Choosing between your career and comforting your children when they’re ill isn’t a choice moms should face, but many do. “Men don’t feel empowered to take off work, and that’s a societal shift we need to work on,” Spears added.

A woman lovingly holds and looks at a toddler in a cozy, comfortable environment
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Amanda J., a mother of two from New Albany, Indiana, told HuffPost that looking after her sick littles was a job she wanted as a stay-at-home mom. But when her kids were 2 and 6.5, she started working outside the home again.

Parenting duties became more equal, but her husband was easily overwhelmed and frustrated when caring for their sick kiddos. “I felt like it was my fault they (the kids) had to deal with it,” Amanda said. So she took over caregiving duties when she could to ease tensions.

“The research tells us that moms generally worry more than dads, and this worry may push moms to stay home to care for a sick child even when it may make more sense for dad to stay home,” said Katie Smith, a licensed clinical and child psychologist who treats children, adolescents and families.

Societal expectations, family habits and conflicting work schedules are a few reasons a mother’s workload can unfairly increase when kids are sick.

And then, in some cases, it’s about “perceived caregiving competency” — as is the case in my family.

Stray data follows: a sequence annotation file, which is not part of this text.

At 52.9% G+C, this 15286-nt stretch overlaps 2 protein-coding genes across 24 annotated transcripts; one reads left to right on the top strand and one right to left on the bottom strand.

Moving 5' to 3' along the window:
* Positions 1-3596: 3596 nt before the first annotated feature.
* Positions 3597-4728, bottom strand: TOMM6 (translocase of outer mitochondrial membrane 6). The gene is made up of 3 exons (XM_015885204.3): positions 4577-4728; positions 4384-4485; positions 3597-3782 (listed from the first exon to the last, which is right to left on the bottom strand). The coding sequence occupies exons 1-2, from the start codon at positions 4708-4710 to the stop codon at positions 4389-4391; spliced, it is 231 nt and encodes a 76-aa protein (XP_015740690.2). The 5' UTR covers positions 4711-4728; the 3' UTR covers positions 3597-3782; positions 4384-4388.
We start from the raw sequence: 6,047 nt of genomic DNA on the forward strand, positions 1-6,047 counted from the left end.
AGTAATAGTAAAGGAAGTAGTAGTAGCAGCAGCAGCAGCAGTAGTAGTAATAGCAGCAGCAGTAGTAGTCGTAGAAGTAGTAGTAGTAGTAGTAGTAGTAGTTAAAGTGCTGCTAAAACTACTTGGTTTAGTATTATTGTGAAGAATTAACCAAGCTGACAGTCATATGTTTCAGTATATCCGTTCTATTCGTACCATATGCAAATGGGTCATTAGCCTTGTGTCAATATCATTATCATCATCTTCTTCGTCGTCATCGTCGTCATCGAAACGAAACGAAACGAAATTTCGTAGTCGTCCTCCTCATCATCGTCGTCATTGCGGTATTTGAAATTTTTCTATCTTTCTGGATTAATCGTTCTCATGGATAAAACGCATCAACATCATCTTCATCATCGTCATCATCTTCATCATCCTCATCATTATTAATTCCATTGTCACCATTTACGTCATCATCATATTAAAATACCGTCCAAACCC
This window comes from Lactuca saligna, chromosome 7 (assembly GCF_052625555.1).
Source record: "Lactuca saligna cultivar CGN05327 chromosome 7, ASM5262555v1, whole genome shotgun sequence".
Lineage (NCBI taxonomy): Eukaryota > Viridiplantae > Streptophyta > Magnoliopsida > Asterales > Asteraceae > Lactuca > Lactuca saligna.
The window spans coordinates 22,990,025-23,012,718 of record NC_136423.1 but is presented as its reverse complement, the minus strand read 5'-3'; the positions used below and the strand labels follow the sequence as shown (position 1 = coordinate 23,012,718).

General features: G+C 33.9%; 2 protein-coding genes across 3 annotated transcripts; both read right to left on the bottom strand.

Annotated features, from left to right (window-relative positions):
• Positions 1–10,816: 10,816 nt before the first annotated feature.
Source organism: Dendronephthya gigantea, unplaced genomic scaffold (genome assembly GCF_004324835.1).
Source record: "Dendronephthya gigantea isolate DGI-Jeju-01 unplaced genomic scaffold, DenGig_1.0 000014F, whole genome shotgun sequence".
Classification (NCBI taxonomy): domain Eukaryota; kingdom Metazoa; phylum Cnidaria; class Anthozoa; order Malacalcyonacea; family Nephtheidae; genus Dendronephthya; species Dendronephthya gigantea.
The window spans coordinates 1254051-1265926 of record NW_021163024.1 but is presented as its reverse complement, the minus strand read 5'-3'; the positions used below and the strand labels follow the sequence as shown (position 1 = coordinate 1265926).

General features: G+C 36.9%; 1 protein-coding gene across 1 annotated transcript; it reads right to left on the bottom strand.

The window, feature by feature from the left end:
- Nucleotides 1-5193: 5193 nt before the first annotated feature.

“If the mother has historically been the one to handle most caregiving tasks, she might be viewed (by herself or her partner) as more adept at managing the children’s needs,” Tovar said.

She added that for working mothers, the dual expectations and pressure to perform both as a professional and the primary caregiver can create potential mental health issues and feelings of resentment.

A woman in a gray sweatshirt is seated on a couch, placing a thermometer in the mouth of a resting child covered by a yellow blanket
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But there is a way to make all this “nurturing” more equal between partners — or at least, there is a place to begin.

“Working parents should be in frequent communication about the equity of shared parenting responsibilities,” Smith told HuffPost.

It’s a good idea to have a plan in place before the kids get sick.

“I think it’s a talk that needs to happen, and having that intentional proactive conversation about who’s on point for the week can help,” Spears added.

When talking to your partner, clear communication about boundaries and expectations is crucial, Tovar said. Express your needs using “I” statements, and suggest practical, divided responsibilities so you can both see a clear plan of action.

Smith added that moms and dads need to get more comfortable allowing and expecting dads to enter this role.

From the beginning, I’ve been the go-to parent offering comfort to our little guy, so it’s no wonder the simplest caregiving instincts elude my husband.

Awareness can break any pattern, so I think I’ll start small: This time, my text reads, “Honey, can you sit with him while I shower?”

My husband peers around the doorway, and our 10-year-old smiles at his dad — giving my husband the little confidence boost he needs.

For many families, the model of a caregiver has always been Mom. But with communication, commitment and collaboration, this model can change. In our 10 years of parenting together, it’s clear that my husband and I bring different parenting strengths to the table, but that doesn’t mean we can’t learn some new ones, too.This article originally appeared on HuffPost.